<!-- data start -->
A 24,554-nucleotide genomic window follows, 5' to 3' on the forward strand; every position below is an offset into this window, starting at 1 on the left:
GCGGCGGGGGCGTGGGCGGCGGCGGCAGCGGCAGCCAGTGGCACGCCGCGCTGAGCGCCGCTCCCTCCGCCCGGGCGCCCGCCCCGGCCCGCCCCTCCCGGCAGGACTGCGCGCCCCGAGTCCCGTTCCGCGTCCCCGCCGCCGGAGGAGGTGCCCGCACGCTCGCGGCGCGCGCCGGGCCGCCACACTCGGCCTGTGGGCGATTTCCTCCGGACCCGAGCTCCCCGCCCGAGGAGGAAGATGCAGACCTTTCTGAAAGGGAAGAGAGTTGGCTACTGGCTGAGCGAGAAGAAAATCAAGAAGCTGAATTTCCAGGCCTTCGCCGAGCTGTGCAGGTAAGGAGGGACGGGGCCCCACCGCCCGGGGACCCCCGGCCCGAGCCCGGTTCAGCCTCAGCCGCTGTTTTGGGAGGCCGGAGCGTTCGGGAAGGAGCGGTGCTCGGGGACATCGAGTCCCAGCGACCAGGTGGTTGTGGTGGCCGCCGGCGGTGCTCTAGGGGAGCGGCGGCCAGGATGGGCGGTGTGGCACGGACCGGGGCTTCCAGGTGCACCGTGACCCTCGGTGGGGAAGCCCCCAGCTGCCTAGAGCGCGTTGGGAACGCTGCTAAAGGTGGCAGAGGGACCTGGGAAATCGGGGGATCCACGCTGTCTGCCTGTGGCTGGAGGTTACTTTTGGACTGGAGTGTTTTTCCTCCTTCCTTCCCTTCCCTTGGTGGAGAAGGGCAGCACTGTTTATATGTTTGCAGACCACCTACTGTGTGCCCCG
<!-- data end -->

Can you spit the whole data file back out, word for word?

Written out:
A 24,554-nucleotide genomic window follows, 5' to 3' on the forward strand; every position below is an offset into this window, starting at 1 on the left:
GCGGCGGGGGCGTGGGCGGCGGCGGCAGCGGCAGCCAGTGGCACGCCGCGCTGAGCGCCGCTCCCTCCGCCCGGGCGCCCGCCCCGGCCCGCCCCTCCCGGCAGGACTGCGCGCCCCGAGTCCCGTTCCGCGTCCCCGCCGCCGGAGGAGGTGCCCGCACGCTCGCGGCGCGCGCCGGGCCGCCACACTCGGCCTGTGGGCGATTTCCTCCGGACCCGAGCTCCCCGCCCGAGGAGGAAGATGCAGACCTTTCTGAAAGGGAAGAGAGTTGGCTACTGGCTGAGCGAGAAGAAAATCAAGAAGCTGAATTTCCAGGCCTTCGCCGAGCTGTGCAGGTAAGGAGGGACGGGGCCCCACCGCCCGGGGACCCCCGGCCCGAGCCCGGTTCAGCCTCAGCCGCTGTTTTGGGAGGCCGGAGCGTTCGGGAAGGAGCGGTGCTCGGGGACATCGAGTCCCAGCGACCAGGTGGTTGTGGTGGCCGCCGGCGGTGCTCTAGGGGAGCGGCGGCCAGGATGGGCGGTGTGGCACGGACCGGGGCTTCCAGGTGCACCGTGACCCTCGGTGGGGAAGCCCCCAGCTGCCTAGAGCGCGTTGGGAACGCTGCTAAAGGTGGCAGAGGGACCTGGGAAATCGGGGGATCCACGCTGTCTGCCTGTGGCTGGAGGTTACTTTTGGACTGGAGTGTTTTTCCTCCTTCCTTCCCTTCCCTTGGTGGAGAAGGGCAGCACTGTTTATATGTTTGCAGACCACCTACTGTGTGCCCCG